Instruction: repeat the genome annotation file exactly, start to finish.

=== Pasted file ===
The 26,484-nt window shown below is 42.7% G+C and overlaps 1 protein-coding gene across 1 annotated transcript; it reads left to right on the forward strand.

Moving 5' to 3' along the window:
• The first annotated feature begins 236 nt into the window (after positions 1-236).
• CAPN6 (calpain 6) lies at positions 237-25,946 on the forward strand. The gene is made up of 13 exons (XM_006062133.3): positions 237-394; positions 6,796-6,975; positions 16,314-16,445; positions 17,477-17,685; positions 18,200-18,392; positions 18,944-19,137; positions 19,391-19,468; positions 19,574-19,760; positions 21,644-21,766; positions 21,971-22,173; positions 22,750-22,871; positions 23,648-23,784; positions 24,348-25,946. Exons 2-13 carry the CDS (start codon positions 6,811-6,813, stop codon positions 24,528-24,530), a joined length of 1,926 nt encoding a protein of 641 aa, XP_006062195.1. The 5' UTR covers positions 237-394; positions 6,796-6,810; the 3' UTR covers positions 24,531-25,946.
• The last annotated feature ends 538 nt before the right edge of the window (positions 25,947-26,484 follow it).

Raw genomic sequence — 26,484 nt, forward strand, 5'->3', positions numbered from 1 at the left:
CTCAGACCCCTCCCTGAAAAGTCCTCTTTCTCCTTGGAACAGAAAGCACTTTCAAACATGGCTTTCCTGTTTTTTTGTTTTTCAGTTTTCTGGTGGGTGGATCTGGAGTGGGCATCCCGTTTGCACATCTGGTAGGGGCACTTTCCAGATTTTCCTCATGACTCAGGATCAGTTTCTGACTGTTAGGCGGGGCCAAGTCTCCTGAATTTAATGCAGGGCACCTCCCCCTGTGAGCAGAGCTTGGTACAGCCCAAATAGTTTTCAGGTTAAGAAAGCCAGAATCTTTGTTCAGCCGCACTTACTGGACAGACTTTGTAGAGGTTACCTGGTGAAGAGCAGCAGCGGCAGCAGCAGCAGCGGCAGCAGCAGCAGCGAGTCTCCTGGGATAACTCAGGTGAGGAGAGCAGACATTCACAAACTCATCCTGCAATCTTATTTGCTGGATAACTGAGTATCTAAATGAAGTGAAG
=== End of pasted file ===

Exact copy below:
The 26,484-nt window shown below is 42.7% G+C and overlaps 1 protein-coding gene across 1 annotated transcript; it reads left to right on the forward strand.

Moving 5' to 3' along the window:
• The first annotated feature begins 236 nt into the window (after positions 1-236).
• CAPN6 (calpain 6) lies at positions 237-25,946 on the forward strand. The gene is made up of 13 exons (XM_006062133.3): positions 237-394; positions 6,796-6,975; positions 16,314-16,445; positions 17,477-17,685; positions 18,200-18,392; positions 18,944-19,137; positions 19,391-19,468; positions 19,574-19,760; positions 21,644-21,766; positions 21,971-22,173; positions 22,750-22,871; positions 23,648-23,784; positions 24,348-25,946. Exons 2-13 carry the CDS (start codon positions 6,811-6,813, stop codon positions 24,528-24,530), a joined length of 1,926 nt encoding a protein of 641 aa, XP_006062195.1. The 5' UTR covers positions 237-394; positions 6,796-6,810; the 3' UTR covers positions 24,531-25,946.
• The last annotated feature ends 538 nt before the right edge of the window (positions 25,947-26,484 follow it).

Raw genomic sequence — 26,484 nt, forward strand, 5'->3', positions numbered from 1 at the left:
CTCAGACCCCTCCCTGAAAAGTCCTCTTTCTCCTTGGAACAGAAAGCACTTTCAAACATGGCTTTCCTGTTTTTTTGTTTTTCAGTTTTCTGGTGGGTGGATCTGGAGTGGGCATCCCGTTTGCACATCTGGTAGGGGCACTTTCCAGATTTTCCTCATGACTCAGGATCAGTTTCTGACTGTTAGGCGGGGCCAAGTCTCCTGAATTTAATGCAGGGCACCTCCCCCTGTGAGCAGAGCTTGGTACAGCCCAAATAGTTTTCAGGTTAAGAAAGCCAGAATCTTTGTTCAGCCGCACTTACTGGACAGACTTTGTAGAGGTTACCTGGTGAAGAGCAGCAGCGGCAGCAGCAGCAGCGGCAGCAGCAGCAGCGAGTCTCCTGGGATAACTCAGGTGAGGAGAGCAGACATTCACAAACTCATCCTGCAATCTTATTTGCTGGATAACTGAGTATCTAAATGAAGTGAAG